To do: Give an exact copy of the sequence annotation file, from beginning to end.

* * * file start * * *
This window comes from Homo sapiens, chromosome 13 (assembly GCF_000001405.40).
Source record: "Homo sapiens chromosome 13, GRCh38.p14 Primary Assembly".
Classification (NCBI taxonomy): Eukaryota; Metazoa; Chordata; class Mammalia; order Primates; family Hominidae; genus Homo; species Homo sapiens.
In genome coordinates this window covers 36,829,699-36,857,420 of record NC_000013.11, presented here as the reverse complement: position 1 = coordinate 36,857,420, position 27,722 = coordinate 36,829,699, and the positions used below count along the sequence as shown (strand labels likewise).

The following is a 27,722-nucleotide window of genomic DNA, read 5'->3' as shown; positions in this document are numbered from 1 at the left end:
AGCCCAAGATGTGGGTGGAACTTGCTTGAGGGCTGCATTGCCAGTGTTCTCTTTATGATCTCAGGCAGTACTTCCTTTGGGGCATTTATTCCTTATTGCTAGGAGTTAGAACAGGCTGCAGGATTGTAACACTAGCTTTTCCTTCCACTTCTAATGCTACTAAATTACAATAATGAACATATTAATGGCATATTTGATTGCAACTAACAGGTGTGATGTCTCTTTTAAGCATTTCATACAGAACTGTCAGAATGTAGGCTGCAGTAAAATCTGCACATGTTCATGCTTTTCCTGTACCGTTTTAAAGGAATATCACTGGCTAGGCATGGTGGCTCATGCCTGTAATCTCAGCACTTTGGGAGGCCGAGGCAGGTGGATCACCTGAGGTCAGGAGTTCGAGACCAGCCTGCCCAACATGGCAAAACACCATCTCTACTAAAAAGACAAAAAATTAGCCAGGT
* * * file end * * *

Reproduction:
This window comes from Homo sapiens, chromosome 13 (assembly GCF_000001405.40).
Source record: "Homo sapiens chromosome 13, GRCh38.p14 Primary Assembly".
Classification (NCBI taxonomy): Eukaryota; Metazoa; Chordata; class Mammalia; order Primates; family Hominidae; genus Homo; species Homo sapiens.
In genome coordinates this window covers 36,829,699-36,857,420 of record NC_000013.11, presented here as the reverse complement: position 1 = coordinate 36,857,420, position 27,722 = coordinate 36,829,699, and the positions used below count along the sequence as shown (strand labels likewise).

The following is a 27,722-nucleotide window of genomic DNA, read 5'->3' as shown; positions in this document are numbered from 1 at the left end:
AGCCCAAGATGTGGGTGGAACTTGCTTGAGGGCTGCATTGCCAGTGTTCTCTTTATGATCTCAGGCAGTACTTCCTTTGGGGCATTTATTCCTTATTGCTAGGAGTTAGAACAGGCTGCAGGATTGTAACACTAGCTTTTCCTTCCACTTCTAATGCTACTAAATTACAATAATGAACATATTAATGGCATATTTGATTGCAACTAACAGGTGTGATGTCTCTTTTAAGCATTTCATACAGAACTGTCAGAATGTAGGCTGCAGTAAAATCTGCACATGTTCATGCTTTTCCTGTACCGTTTTAAAGGAATATCACTGGCTAGGCATGGTGGCTCATGCCTGTAATCTCAGCACTTTGGGAGGCCGAGGCAGGTGGATCACCTGAGGTCAGGAGTTCGAGACCAGCCTGCCCAACATGGCAAAACACCATCTCTACTAAAAAGACAAAAAATTAGCCAGGT